Old Dale Road

Old Dale Road is an old mining road in Joshua Tree NP

Old Dale Road is a scenic drive located in the Joshua Tree National Park, in southeastern California, USA. This old mining road traverses the eastern portion of the park from north to south. It’s one of the famous backcountry roads in the Joshua Tree National Park.

How long is Old Dale Road?

Tucked away in Riverside County, in the southern portion of the U.S. state of California, this iconic trail in the mountains of Joshua Tree NP is totally unpaved. It’s 41.68km (25.9 miles) long, running through a variety of mines that were built and worked as early as the 1880’s and as late as 1990’s. The trail starts in Joshua Tree National Park, passes through the Pinto Basin and out of the park into the Pinto Mountains, where it becomes Gold Crown Road. The route ends at California Route 62, 15 miles east of the small desert town of Twentynine Palms.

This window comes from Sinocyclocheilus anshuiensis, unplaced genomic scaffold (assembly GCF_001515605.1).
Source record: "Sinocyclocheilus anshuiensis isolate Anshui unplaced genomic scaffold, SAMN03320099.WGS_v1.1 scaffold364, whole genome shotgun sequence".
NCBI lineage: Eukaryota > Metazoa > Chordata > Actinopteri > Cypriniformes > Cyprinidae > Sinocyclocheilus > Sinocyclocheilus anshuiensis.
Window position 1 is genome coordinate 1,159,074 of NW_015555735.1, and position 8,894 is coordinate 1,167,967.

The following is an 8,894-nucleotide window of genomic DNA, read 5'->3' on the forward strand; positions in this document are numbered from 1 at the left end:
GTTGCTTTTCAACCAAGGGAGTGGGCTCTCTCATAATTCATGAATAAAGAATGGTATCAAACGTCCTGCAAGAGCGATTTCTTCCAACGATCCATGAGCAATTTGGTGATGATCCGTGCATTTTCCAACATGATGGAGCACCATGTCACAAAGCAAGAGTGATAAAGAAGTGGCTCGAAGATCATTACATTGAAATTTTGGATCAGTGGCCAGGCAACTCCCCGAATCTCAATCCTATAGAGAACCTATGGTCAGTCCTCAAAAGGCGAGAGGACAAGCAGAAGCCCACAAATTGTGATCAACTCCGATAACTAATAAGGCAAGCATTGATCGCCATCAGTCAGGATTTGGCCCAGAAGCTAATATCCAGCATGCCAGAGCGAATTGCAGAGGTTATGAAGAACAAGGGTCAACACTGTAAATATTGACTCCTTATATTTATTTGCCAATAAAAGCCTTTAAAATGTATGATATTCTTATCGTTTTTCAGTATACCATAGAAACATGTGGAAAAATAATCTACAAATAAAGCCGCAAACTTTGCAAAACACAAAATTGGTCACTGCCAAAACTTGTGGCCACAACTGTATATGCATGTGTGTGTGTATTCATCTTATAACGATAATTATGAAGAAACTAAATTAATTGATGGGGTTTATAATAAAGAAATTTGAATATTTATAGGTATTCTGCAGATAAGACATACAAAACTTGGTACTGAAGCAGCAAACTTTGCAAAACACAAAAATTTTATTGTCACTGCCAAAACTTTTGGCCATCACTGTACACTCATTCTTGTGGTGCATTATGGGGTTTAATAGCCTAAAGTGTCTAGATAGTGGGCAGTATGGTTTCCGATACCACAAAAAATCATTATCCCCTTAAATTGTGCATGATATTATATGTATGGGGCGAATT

Is Old Dale Road challenging?

The road is pretty challenging with a lot of sharp rocks and deep sand. To drive this trail, you must have supreme confidence in your vehicle and your driving skills. About two thirds of the road is well graded dirt and the usual washboard. Only the portion across the mountain range can be tricky in several spots. If you dare to take the risk and travel along this dusty and bumpy route, then make sure to be driven by someone who has experience of the road. The road is not maintained. 4 wheel drive vehicles only. Remember it’s a remote area with no cell reception and limited traffic. Bring a GPS; it is easy to get lost.

How long does it take to drive Old Dale Road?

Plan 1.5 to 2 hours to complete the drive without any stop. The road is open year round, however, best October through May. The weather on this zone is harsh. Not recommended for summer trips. If you take this trip it's best not to do it in the summer as it gets very hot. Two cars would be safer than one if any problems come up.
Pic: By Daniel Mayer (mav) [CC BY-SA 3.0  (https://creativecommons.org/licenses/by-sa/3.0) or GFDL (http://www.gnu.org/copyleft/fdl.html)], from Wikimedia Commons

 

 

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